Having said this, clients should be aware that the plaintiffs’ class action bar is looking at these types of environmental responsibility or social responsibility statements as targets for consumer class actions. While this particular suit seems more akin to a publicity stunt than litigation that plaintiffs’ counsel hopes will produce monetary returns, it almost invariably will not be the last claim based on social responsibility statements. If your clients’ product labels contain such statements, you may want to examine the bases for those statements with your clients.
Another recent development is litigation regarding the “handmade” nature of various spirits. The most recent case seems to be Welk v. Beam Suntory Import Co., No. 15-cv-0328 (S.D. Cal.). That plaintiff filed his putative class action on February 17, but similar cases challenging the “handmade” nature of Maker’s Mark bourbon and Tito’s vodka emerged toward the end of 2014. These lawsuits allege that the manufacturers deceived the public because their products are made using machines, as opposed to entirely by hand. These claims are more traditional than the Chiquita banana lawsuit because they rely on statements on each label of the product. They also point to undefined phrases (e.g., “handmade” or “hand crafted”), just like the “all natural” litigation. Like the banana litigation, however, these liquor claims point to the process to make the product rather than the ingredients. In the Chiquita case, the issue was whether the process was environmentally friendly. Here, it is whether the process is “handmade.”
As in more traditional food labeling class actions, these “handmade” plaintiffs should face some serious obstacles. First, establishing damages or any way to measure them seems quite difficult. They should need to establish that Jim Beam is a more expensive bourbon than a comparable brand because of the “handmade” statement. As anyone who has purchased liquor can attest, however, product pricing varies greatly based on advertising, ingredients, brand reputation, and a host of other factors. It should be very difficult to identify a sound methodology to isolate any supposed price premium attributable to the “handmade” statement (which is not prominent on the label) from other factors. We have also seen the implicit ascertainability requirement play a more prominent role in food/beverage labeling class actions in California courts lately; it should likewise be a valid defense to these latest processing claims.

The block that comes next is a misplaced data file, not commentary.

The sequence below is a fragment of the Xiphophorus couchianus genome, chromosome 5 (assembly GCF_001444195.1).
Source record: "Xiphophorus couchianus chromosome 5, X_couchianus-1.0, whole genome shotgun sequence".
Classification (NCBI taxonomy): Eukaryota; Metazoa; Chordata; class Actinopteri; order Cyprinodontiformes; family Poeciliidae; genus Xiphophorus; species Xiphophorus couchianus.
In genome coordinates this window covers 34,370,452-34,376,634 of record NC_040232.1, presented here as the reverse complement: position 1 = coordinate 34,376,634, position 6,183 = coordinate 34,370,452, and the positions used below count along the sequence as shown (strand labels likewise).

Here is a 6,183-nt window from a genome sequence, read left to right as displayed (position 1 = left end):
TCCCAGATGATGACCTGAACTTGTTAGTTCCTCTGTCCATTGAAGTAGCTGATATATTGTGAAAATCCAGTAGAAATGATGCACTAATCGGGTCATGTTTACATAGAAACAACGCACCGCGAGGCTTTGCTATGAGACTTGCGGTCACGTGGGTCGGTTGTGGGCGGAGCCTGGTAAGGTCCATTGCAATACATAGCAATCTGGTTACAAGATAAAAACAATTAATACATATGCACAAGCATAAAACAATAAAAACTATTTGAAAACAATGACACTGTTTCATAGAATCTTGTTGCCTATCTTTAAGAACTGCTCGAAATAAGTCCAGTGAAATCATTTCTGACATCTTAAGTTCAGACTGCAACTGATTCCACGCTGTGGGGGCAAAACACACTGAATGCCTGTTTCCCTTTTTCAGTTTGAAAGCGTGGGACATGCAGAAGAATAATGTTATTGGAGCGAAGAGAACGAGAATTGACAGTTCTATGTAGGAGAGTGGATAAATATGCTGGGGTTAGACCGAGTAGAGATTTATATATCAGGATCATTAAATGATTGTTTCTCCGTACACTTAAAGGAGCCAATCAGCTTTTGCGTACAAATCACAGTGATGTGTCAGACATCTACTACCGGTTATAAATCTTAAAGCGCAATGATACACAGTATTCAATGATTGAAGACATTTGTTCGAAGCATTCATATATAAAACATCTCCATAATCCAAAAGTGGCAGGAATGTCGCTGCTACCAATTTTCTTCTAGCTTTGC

A second difficulty is establishing that the “handmade” statement misleads a substantial portion of the consuming public. Even more so than with “all natural” label allegations, trying to establish that a named plaintiff’s understanding of “handmade” accurately represents the general public’s understanding seems nearly impossible. Do consumers purchasing a mass-market beverage truly believe that only human hands were involved in the process? Facing these difficulties, I suspect these plaintiffs will try to settle early for nuisance values and, perhaps, labeling changes.
Despite the difficulties that these latest claims face, they also provide a reason for clients and their counsel to reexamine labels for statements regarding the processes used in making products. While many of the defenses in more traditional food labeling class actions will apply to these latest claims, the defendants should have more arrows in their quivers to attack these allegations.
James Smith is a partner in the Phoenix office of Bryan Cave LLP. He is a member of the firm’s Class & Derivative Actions Client Service Group and the Food and Beverage Team.